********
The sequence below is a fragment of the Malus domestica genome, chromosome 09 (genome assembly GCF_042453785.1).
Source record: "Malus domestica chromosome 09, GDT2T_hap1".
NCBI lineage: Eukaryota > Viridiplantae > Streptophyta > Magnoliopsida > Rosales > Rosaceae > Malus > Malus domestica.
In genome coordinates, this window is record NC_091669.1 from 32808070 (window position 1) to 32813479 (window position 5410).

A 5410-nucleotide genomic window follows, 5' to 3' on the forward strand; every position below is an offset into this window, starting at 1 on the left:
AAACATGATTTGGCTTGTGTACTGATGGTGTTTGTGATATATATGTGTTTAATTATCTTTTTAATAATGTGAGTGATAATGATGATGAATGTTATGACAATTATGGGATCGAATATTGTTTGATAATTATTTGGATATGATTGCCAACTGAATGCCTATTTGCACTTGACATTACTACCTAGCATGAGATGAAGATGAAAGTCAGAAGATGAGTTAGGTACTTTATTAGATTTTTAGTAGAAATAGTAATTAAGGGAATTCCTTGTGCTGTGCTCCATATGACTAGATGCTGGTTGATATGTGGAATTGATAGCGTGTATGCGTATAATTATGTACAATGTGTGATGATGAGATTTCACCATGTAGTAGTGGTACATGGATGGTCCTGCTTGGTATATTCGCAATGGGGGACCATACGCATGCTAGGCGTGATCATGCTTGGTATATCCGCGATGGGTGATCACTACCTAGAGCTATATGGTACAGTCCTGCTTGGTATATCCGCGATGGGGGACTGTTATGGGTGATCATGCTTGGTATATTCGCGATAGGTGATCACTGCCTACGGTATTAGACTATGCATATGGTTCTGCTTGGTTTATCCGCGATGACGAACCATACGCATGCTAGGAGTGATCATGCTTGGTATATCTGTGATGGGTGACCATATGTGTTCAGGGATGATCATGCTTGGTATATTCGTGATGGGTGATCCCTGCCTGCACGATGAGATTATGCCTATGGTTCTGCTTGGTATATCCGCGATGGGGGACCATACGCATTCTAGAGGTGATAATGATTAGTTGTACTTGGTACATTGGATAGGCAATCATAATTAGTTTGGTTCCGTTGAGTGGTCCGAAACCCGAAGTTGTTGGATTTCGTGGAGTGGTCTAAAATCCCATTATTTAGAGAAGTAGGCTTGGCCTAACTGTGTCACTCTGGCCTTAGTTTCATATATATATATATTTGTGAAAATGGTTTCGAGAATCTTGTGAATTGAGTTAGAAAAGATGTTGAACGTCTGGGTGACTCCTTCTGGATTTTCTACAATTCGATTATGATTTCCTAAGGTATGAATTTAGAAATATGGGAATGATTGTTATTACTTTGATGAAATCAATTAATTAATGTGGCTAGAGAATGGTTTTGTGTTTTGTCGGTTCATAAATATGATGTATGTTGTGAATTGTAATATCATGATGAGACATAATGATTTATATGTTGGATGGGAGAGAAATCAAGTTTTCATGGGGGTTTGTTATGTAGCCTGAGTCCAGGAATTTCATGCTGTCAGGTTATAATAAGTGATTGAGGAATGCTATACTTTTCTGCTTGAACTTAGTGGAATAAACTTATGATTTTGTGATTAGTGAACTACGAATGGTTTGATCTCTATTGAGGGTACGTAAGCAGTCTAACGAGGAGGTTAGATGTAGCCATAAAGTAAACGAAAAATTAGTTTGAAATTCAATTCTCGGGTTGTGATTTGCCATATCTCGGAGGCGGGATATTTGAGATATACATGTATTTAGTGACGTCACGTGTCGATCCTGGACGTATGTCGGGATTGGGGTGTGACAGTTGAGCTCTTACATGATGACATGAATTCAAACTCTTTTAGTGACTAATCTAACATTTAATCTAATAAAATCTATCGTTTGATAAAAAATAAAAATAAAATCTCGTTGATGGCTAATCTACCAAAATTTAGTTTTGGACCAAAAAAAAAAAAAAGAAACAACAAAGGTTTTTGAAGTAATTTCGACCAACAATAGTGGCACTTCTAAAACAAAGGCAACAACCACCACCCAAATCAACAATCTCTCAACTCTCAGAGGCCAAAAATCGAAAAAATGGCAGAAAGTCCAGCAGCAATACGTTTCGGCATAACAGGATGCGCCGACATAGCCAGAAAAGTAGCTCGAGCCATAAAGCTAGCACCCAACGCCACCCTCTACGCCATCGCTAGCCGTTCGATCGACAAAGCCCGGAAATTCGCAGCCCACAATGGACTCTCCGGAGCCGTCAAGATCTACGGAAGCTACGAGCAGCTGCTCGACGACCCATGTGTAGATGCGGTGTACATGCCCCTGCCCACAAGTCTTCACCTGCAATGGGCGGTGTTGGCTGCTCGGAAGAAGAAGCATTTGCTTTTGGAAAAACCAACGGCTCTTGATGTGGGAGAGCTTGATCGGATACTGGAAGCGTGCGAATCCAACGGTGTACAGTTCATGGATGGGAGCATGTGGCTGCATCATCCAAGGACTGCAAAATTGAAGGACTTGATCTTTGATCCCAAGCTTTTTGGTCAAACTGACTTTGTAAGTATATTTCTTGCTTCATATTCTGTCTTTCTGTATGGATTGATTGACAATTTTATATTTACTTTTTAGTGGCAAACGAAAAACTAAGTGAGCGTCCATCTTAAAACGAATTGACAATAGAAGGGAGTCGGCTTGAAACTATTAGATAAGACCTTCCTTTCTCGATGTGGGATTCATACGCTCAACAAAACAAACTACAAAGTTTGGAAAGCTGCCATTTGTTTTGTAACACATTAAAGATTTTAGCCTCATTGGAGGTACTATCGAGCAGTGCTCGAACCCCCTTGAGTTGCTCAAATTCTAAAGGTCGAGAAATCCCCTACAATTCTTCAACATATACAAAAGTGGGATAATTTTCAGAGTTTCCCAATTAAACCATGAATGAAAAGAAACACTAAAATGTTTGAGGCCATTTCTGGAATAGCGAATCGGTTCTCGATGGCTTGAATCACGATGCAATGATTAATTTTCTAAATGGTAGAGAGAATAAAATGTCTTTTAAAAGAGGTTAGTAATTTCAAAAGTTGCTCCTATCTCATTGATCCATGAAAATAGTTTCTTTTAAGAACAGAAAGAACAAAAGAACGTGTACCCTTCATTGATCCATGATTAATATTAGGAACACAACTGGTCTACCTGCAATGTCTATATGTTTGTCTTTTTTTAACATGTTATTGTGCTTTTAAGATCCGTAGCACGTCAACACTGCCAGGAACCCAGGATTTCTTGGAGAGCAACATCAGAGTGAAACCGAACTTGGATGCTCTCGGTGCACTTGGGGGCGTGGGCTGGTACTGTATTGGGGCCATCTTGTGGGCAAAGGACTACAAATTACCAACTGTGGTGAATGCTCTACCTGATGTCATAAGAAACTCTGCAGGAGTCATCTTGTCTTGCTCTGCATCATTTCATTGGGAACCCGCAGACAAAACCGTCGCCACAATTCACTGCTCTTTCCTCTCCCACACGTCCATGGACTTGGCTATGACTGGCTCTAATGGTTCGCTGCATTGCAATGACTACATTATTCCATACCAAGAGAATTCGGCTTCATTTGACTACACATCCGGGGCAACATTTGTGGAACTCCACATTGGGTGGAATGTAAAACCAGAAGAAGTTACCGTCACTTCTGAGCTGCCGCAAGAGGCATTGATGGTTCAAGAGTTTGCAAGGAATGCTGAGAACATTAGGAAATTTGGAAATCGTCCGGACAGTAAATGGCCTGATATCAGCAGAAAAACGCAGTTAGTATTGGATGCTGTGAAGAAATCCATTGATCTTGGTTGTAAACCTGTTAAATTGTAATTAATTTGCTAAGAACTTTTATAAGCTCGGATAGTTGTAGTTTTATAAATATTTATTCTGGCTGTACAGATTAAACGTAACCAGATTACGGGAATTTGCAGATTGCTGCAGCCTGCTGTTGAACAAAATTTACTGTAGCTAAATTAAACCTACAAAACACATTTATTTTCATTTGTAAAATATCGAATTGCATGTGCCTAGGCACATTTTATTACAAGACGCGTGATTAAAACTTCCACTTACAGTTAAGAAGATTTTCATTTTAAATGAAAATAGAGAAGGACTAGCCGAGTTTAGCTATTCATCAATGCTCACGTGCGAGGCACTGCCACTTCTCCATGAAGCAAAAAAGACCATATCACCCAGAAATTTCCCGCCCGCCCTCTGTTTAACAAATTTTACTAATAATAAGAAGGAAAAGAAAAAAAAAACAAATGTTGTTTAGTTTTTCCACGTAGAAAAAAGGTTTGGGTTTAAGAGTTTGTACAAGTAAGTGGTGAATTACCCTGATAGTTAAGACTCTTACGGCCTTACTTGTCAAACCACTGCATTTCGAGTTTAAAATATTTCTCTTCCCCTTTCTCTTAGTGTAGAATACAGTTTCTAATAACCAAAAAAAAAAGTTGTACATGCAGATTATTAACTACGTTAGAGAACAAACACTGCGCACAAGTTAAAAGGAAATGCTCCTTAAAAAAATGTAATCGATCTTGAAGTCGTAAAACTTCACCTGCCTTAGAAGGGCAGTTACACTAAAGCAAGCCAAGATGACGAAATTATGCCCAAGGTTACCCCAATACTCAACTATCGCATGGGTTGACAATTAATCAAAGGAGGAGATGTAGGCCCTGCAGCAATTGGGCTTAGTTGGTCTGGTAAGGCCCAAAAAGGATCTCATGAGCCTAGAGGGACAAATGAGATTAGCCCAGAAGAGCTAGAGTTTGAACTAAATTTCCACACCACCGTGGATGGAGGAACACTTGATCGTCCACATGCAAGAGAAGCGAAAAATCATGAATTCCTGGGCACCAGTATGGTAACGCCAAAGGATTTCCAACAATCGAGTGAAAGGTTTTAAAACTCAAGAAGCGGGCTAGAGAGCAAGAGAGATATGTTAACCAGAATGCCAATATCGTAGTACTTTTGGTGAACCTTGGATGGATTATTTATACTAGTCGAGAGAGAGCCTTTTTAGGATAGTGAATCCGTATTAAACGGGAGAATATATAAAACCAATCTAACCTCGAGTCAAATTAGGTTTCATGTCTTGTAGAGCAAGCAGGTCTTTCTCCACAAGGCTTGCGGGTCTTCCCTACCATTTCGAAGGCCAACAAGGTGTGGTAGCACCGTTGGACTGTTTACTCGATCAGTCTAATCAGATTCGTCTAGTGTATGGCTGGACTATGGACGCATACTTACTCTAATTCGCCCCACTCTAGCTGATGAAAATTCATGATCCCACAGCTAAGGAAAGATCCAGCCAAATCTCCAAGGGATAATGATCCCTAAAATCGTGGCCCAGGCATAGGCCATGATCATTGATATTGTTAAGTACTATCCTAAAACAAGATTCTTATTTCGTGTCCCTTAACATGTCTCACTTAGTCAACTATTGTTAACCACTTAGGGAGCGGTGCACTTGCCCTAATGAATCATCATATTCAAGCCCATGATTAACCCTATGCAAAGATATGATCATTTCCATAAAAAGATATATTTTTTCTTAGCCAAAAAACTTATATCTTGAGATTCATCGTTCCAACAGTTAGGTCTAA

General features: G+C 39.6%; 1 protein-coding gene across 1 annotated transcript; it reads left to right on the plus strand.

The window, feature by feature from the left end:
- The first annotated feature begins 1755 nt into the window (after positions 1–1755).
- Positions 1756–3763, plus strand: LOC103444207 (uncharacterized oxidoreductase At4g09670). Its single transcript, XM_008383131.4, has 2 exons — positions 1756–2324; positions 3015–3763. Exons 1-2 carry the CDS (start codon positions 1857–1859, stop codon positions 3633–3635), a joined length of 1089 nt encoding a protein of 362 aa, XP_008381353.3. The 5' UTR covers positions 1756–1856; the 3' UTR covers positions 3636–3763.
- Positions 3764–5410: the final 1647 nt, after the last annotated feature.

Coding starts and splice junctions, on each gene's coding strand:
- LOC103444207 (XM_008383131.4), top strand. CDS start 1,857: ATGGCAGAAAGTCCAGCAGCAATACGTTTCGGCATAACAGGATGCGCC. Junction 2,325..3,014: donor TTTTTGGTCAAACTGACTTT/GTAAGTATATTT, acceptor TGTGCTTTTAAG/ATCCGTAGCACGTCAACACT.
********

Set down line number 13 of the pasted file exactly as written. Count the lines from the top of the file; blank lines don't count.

- LOC103444207 (XM_008383131.4), top strand. CDS start 1,857: ATGGCAGAAAGTCCAGCAGCAATACGTTTCGGCATAACAGGATGCGCC. Junction 2,325..3,014: donor TTTTTGGTCAAACTGACTTT/GTAAGTATATTT, acceptor TGTGCTTTTAAG/ATCCGTAGCACGTCAACACT.